How iffy is the 2017 quarterback class? Even our highest-rated prospect has us questioning the numbers. While the top of the draft is full of risky picks, though, we might have found a solid mid-round sleeper.
06 Jun 2007
by Bill Barnwell
The 2007 season will bring the Tennessee Titans a new number-one running back and receiver by default. The loss of Travis Henry to Denver and Drew Bennett to St. Louis means that their team-leading yardage totals in 2006 will have to be made up elsewhere. Surely this can't be a good thing for the rapidly-developing Vince Young, no? Well, ten teams since 1966 have seen their top rusher and wideout move elsewhere in the off-season. Here are those teams, along with the effect the defections had on their offensive rank by points scored as well as yardage.
|NFL Rank, Points||NFL Rank, Yards|
|1971||St. Louis Cardinals||20||23||-3||12||23||-11|
|1992||New England Patriots||27||22||+5||27||24||+3|
|1993||San Diego Chargers||10||5||+5||20||11||+9|
|1997||San Diego Chargers||26||29||-3||27||28||-1|
While the differences shown above are wildly disparate, the averages are mild and mundane -- the average scoring rank was -1.3 places below their previous performance, while their yards rank actually went up very slightly. In other words, there appears to be no real discernible pattern. Each of the teams made its moves for different reasons:
The Cardinals were an awful passing team, with quarterback Jim Hart yet to approach a completion percentage of 50 percent in six seasons. The only receiver of any note was John Gilliam, who caught a mediocre 42 passes. Leading rusher MacArthur Lane rushed for a respectable 3.9 yards per carry, but only got the ball 150 times; he split time with Cid Edwards, who averaged a yard per carry less. Gilliam, Lane, and Edwards all left for the NFC Central after the season, with Donny Anderson coming over from Green Bay in exchange for Lane in a challenge trade. Anderson performed slightly worse than Lane, but backfield mate Johnny Roland played much better than Edwards in an increased role. Meanwhile, Gilliam was replaced by former Chargers first rounder Walker Gillette and rookie receiver Ahmad Rashad. Hart got hurt and missed half the season, but when he came back in 1973, he completed 55 percent of his passes and made four consecutive trips to the Pro Bowl.
Unlike the Cardinals, the Colts were a playoff team at the time they made the switch. Lydell Mitchell, who ran for nearly 1,200 yards and caught 70 passes, went to San Diego in exchange for 1976 first-round pick Joe Washington. Washington put up similar rate numbers but didn't get the ball as often. While Mitchell led the team in receptions and yards in 1977, the top receiver who didn't come out of the backfield was tight end Raymond Chester, who had 63 fewer yards than Mitchell. He went to Oakland to backup Dave Casper. The '78 team tried to replace him at tight end with rookie Reece McCall, but the youngster wasn't up for the challenge until 1979. Meanwhile, slot receiver Roger Carr returned to a role of big-play prominence in the offense, catching 30 passes for 629 yards. The real difference between the two teams, though, was the play at quarterback. The fantastic Bert Jones only played seven games between 1978 and 1979 because of injury, and backup Bill Troup dropped off in an ugly way, losing five percent from his prior completion percentage and throwing 21 interceptions against 10 touchdowns.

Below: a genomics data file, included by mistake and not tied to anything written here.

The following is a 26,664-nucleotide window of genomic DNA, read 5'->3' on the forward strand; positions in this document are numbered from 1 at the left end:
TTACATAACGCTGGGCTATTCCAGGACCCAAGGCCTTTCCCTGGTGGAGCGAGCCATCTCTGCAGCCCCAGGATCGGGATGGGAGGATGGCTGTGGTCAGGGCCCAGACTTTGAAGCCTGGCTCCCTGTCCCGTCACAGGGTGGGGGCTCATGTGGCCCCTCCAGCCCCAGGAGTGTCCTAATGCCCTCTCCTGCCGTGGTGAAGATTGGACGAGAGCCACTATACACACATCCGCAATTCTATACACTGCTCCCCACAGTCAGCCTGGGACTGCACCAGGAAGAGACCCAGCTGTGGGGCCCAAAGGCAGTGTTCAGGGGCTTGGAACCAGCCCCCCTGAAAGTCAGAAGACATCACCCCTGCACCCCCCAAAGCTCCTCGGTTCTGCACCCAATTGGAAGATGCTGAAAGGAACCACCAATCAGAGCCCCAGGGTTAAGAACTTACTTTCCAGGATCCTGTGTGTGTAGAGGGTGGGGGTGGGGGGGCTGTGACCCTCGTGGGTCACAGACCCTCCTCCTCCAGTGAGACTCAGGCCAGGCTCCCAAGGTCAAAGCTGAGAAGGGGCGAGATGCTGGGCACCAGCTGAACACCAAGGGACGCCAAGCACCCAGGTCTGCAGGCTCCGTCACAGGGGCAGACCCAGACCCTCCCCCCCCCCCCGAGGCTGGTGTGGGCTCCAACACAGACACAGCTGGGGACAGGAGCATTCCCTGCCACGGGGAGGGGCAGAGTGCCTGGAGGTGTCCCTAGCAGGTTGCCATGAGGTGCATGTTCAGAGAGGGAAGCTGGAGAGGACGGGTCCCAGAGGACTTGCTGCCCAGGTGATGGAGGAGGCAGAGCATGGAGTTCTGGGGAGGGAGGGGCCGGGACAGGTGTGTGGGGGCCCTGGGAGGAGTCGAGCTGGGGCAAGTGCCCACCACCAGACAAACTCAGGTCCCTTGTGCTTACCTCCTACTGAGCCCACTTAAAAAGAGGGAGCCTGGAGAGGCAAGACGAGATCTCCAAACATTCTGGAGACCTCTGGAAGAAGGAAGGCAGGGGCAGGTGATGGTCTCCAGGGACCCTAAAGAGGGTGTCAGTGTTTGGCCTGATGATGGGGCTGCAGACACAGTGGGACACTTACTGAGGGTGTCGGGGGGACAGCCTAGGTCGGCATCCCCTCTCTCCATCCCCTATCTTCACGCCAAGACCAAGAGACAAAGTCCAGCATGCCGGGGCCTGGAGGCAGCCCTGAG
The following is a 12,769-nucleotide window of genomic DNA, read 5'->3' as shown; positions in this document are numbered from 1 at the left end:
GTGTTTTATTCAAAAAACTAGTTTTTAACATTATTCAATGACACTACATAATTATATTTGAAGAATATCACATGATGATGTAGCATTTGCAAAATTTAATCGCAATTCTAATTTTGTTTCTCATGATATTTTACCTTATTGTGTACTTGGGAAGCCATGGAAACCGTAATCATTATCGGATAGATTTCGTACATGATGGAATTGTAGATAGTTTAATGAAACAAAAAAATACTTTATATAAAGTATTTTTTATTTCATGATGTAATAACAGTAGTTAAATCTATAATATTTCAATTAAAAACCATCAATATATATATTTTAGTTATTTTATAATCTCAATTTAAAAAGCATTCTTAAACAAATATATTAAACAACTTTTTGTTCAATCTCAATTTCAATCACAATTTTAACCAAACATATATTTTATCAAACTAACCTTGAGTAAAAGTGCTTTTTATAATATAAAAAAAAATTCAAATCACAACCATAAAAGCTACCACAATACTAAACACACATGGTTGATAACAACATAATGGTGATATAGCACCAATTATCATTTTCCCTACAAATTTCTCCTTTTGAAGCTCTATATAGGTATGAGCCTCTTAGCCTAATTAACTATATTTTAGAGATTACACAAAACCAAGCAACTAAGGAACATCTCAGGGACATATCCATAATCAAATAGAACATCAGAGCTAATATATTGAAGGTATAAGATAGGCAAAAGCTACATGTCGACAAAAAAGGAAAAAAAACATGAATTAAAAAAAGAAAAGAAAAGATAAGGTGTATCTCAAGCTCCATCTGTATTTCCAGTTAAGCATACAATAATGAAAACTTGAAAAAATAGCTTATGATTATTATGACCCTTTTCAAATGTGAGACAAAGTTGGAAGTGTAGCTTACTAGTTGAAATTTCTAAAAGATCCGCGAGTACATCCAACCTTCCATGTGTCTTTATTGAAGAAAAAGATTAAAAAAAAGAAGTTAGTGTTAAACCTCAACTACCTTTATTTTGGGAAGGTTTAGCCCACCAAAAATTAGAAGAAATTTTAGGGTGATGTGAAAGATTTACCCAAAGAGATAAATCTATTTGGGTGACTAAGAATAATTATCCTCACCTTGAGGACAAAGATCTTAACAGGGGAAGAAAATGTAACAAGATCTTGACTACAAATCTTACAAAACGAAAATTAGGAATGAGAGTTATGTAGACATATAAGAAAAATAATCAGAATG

The Patriots organization underwent a massive overhaul between '92 and '93, replacing Dick McPherson with Bill Parcells and drafting Drew Bledsoe with the first overall pick. Bledsoe replaced the quarterback hydra that was Hugh Millen, Tom Hodson, Scott Zolak, and Jeff Carlson, with only Zolak sticking around to throw two incomplete passes in '93. Leading rusher Jon Vaughn, the Patriots' fifth-round pick in 1991, was cut and out of the league by 1994. Leonard Russell, who had struggled with injuries in 1992, returned to the fold and ran for 1,088 yards. At receiver, though, the Patriots took a huge hit with the loss of Irving Fryar to the rival Dolphins. Fryar immediately raised his game to a new level despite Dan Marino's season-ending injury, while the Patriots expanded Michael Timpson's role and drafted Vincent Brisby in the second round. In addition, while 1992 saw tight end Marv Cook catch 52 passes and backup Ben Coates 20, the following year Coates grabbed 53 and Cook 22. Coates would begin a run of five consecutive Pro Bowls the next season.
The '93 Chargers were seen as a disappointment after an 11-win campaign in 1992, so changes were made to try and inspire a return to form; Stan Humphries was named the starting quarterback, with John Friesz gone to Seattle. Marion Butts headed to New England, while star wideout Anthony Miller made his way to the Broncos. Improvements came across the board. Humphries' rate statistics increased dramatically, with Miller's loss replaced by a balanced attack featuring undrafted free agent Mark Seay, former Dolphins receiver Tony Martin, and an expanded role for Shawn Jefferson. The real upgrade, though, was the replacement of Butts with backup Natrone Means, who rushed for 1,350 yards in his only real season of prominence. The changes pushed the Chargers back to 11 wins and a Super Bowl appearance in '94.